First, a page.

AFP Clinical Answers

Cervical Cancer, Febrile Seizures, HIV Infection, Dyspepsia

 

Am Fam Physician. 2019 Sep 15;100(6):331.

When should you stop screening for cervical cancer?

Evidence from randomized clinical trials and decision modeling studies suggests that screening beyond 65 years of age in women with adequate screening history would not have significant benefit. The current guidelines by the American Cancer Society, American Society for Colposcopy and Cervical Pathology, and American Society for Clinical Pathology define adequate screening as three consecutive negative cytology results or two consecutive negative high-risk human papillomavirus results within 10 years before stopping screening, with the most recent test performed within five years. The U.S. Preventive Services Task Force recommends against screening for cervical cancer in women older than 65 years who have had adequate prior screening and are not otherwise at high risk for cervical cancer.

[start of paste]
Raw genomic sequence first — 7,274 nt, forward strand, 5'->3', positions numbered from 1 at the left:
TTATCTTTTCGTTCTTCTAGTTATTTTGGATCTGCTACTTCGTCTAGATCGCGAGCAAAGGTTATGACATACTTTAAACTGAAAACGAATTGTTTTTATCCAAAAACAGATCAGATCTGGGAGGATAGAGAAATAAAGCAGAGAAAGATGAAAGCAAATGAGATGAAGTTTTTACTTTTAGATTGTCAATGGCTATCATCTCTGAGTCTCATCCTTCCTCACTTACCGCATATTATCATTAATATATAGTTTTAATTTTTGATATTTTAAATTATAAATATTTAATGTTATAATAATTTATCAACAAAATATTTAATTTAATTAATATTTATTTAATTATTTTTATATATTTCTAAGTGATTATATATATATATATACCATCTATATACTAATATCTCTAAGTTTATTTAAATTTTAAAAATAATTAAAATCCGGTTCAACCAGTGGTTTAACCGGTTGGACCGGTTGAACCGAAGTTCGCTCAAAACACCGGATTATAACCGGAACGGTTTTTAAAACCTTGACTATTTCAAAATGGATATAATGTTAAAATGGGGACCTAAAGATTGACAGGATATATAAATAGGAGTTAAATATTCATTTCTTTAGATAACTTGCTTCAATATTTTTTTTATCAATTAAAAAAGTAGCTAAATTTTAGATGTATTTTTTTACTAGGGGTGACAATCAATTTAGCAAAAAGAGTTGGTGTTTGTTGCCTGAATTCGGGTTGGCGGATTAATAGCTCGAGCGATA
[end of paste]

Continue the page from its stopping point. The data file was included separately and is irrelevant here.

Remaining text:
https://www.aafp.org/afp/2019/0215/p253.html

https://www.aafp.org/afp/2019/0215/od1.html

What are the risk factors for recurrent febrile seizures in children?

Risk factors for recurrence of febrile seizure are age younger than 18 months, fever duration of less than one hour before seizure onset, first-degree relative with a history of febrile seizures, and a temperature of less than 104°F (40°C).

https://www.aafp.org/afp/2019/0401/p445.html

What recommendations for initiating ART for HIV infection are supported by randomized controlled trials?

Unless a person has expressed interest in not initiating treatment, physicians should prescribe antiretroviral therapy (ART) immediately after HIV infection is diagnosed, including addressing treatment barriers to allow for ART initiation at the first office visit as appropriate. Most persons with opportunistic infections should receive ART within two weeks of diagnosis. Before starting treatment in any patient, HIV-1 RNA measurement; CD4 cell count; HIV genotyping for nucleoside reverse transcriptase inhibitors (NRTIs), non-NRTIs, and protease inhibitors; laboratory testing to identify active viral

 

 

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